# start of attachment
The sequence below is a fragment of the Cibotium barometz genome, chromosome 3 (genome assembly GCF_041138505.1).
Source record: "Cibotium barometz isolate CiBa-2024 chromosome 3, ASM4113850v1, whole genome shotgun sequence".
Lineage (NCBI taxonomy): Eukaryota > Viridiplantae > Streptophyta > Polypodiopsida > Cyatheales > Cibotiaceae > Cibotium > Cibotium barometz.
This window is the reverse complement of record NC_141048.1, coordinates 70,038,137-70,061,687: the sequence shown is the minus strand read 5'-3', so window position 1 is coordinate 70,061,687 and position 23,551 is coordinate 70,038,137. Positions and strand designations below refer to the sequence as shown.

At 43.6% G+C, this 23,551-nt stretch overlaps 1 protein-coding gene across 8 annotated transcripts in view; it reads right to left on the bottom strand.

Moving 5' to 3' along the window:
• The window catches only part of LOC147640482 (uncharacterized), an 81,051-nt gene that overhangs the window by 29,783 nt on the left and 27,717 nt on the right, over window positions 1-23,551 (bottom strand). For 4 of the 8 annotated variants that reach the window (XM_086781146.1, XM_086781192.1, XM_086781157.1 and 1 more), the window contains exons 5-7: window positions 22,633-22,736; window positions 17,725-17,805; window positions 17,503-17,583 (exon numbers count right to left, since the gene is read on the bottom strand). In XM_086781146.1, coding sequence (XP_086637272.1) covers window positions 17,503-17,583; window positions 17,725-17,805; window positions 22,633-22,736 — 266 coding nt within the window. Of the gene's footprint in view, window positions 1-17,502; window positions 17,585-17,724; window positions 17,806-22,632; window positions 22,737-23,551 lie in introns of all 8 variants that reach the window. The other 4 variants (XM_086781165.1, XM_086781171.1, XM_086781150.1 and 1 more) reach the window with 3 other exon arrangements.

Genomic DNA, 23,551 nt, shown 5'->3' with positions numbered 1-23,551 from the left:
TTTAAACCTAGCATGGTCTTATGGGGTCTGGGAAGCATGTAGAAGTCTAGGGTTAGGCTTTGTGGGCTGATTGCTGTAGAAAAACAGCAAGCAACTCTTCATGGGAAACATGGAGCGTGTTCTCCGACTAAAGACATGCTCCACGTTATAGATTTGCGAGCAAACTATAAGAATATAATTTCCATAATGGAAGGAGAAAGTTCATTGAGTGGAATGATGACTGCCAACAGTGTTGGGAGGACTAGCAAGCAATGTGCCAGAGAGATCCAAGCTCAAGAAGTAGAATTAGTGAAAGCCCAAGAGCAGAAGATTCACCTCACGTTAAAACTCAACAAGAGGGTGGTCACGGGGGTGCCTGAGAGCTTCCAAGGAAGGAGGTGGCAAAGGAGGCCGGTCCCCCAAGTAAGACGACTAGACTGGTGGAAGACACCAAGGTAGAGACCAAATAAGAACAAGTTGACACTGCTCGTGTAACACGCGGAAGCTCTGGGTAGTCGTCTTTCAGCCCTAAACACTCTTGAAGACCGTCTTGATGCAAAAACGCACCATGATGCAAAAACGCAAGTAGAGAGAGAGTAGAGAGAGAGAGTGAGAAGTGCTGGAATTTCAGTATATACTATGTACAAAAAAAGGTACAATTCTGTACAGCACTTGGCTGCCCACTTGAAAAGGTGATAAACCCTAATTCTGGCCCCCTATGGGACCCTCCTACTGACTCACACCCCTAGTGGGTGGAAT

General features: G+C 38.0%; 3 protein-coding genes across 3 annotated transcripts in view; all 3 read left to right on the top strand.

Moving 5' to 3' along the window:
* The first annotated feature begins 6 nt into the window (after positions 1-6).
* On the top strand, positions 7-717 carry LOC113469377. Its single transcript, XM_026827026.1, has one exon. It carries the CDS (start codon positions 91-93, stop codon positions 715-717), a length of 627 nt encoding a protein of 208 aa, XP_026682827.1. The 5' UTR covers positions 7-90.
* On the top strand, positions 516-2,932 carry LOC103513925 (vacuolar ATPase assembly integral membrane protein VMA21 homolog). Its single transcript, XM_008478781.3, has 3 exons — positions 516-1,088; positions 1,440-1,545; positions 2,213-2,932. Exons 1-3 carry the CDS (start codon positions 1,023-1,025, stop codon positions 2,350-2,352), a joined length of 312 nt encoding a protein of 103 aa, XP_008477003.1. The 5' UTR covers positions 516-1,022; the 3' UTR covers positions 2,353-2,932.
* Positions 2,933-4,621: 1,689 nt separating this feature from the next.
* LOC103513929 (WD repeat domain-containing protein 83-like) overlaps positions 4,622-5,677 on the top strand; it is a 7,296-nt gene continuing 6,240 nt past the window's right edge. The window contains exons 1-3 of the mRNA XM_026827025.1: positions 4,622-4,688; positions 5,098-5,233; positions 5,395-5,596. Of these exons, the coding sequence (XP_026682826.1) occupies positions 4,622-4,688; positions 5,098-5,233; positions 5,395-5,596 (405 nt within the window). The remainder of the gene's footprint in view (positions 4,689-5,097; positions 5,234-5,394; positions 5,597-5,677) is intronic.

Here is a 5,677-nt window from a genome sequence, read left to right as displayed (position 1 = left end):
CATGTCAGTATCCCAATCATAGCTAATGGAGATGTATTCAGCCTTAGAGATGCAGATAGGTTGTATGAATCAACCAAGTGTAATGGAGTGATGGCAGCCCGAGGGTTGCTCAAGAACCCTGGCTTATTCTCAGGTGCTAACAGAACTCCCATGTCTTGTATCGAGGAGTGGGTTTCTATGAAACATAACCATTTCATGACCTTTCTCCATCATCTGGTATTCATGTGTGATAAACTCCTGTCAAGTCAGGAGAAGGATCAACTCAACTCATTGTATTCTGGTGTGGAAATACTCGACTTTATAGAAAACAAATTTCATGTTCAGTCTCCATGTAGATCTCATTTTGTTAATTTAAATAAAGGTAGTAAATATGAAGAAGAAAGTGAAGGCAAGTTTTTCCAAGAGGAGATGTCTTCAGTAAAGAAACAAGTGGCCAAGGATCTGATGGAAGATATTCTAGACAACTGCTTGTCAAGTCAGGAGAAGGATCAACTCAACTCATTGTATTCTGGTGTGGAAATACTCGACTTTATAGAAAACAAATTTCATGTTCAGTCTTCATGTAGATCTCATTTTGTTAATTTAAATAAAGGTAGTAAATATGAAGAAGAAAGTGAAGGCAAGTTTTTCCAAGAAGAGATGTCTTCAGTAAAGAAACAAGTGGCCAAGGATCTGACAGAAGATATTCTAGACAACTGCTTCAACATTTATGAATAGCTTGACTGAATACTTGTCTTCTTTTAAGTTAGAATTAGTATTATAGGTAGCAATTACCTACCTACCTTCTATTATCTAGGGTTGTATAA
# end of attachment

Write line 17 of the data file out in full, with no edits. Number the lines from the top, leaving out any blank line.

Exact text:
Here is a 5,677-nt window from a genome sequence, read left to right as displayed (position 1 = left end):